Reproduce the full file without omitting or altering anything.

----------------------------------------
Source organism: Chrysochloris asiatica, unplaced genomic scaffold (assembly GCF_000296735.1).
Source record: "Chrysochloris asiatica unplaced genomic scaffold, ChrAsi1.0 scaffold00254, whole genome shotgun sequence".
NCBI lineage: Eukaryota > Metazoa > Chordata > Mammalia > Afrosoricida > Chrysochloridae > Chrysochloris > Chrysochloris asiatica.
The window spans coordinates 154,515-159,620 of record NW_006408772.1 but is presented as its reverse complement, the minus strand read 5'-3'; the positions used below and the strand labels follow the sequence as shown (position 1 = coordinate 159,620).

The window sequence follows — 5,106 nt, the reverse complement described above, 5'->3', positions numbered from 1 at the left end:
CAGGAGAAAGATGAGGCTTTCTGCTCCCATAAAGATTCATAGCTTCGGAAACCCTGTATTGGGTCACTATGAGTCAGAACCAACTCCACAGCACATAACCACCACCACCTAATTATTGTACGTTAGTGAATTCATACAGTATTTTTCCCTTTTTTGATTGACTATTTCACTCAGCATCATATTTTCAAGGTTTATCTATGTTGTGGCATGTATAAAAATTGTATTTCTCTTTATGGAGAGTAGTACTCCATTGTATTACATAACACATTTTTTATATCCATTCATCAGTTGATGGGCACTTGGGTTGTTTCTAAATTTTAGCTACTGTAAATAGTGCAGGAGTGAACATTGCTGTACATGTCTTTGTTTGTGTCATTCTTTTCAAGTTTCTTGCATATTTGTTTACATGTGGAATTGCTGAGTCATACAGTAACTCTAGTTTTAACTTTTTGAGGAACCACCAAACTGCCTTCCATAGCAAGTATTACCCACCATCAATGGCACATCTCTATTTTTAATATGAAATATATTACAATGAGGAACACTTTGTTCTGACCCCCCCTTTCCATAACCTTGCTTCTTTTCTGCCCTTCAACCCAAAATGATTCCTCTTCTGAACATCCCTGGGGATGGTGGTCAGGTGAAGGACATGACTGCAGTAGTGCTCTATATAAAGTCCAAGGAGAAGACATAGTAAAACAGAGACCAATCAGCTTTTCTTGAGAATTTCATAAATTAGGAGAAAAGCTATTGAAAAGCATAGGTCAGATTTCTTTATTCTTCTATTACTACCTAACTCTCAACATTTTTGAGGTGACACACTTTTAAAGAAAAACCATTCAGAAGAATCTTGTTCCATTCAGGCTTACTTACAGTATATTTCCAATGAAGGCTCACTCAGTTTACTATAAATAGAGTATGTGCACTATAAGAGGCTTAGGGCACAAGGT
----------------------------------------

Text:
Source organism: Chrysochloris asiatica, unplaced genomic scaffold (assembly GCF_000296735.1).
Source record: "Chrysochloris asiatica unplaced genomic scaffold, ChrAsi1.0 scaffold00254, whole genome shotgun sequence".
NCBI lineage: Eukaryota > Metazoa > Chordata > Mammalia > Afrosoricida > Chrysochloridae > Chrysochloris > Chrysochloris asiatica.
The window spans coordinates 154,515-159,620 of record NW_006408772.1 but is presented as its reverse complement, the minus strand read 5'-3'; the positions used below and the strand labels follow the sequence as shown (position 1 = coordinate 159,620).

The window sequence follows — 5,106 nt, the reverse complement described above, 5'->3', positions numbered from 1 at the left end:
CAGGAGAAAGATGAGGCTTTCTGCTCCCATAAAGATTCATAGCTTCGGAAACCCTGTATTGGGTCACTATGAGTCAGAACCAACTCCACAGCACATAACCACCACCACCTAATTATTGTACGTTAGTGAATTCATACAGTATTTTTCCCTTTTTTGATTGACTATTTCACTCAGCATCATATTTTCAAGGTTTATCTATGTTGTGGCATGTATAAAAATTGTATTTCTCTTTATGGAGAGTAGTACTCCATTGTATTACATAACACATTTTTTATATCCATTCATCAGTTGATGGGCACTTGGGTTGTTTCTAAATTTTAGCTACTGTAAATAGTGCAGGAGTGAACATTGCTGTACATGTCTTTGTTTGTGTCATTCTTTTCAAGTTTCTTGCATATTTGTTTACATGTGGAATTGCTGAGTCATACAGTAACTCTAGTTTTAACTTTTTGAGGAACCACCAAACTGCCTTCCATAGCAAGTATTACCCACCATCAATGGCACATCTCTATTTTTAATATGAAATATATTACAATGAGGAACACTTTGTTCTGACCCCCCCTTTCCATAACCTTGCTTCTTTTCTGCCCTTCAACCCAAAATGATTCCTCTTCTGAACATCCCTGGGGATGGTGGTCAGGTGAAGGACATGACTGCAGTAGTGCTCTATATAAAGTCCAAGGAGAAGACATAGTAAAACAGAGACCAATCAGCTTTTCTTGAGAATTTCATAAATTAGGAGAAAAGCTATTGAAAAGCATAGGTCAGATTTCTTTATTCTTCTATTACTACCTAACTCTCAACATTTTTGAGGTGACACACTTTTAAAGAAAAACCATTCAGAAGAATCTTGTTCCATTCAGGCTTACTTACAGTATATTTCCAATGAAGGCTCACTCAGTTTACTATAAATAGAGTATGTGCACTATAAGAGGCTTAGGGCACAAGGT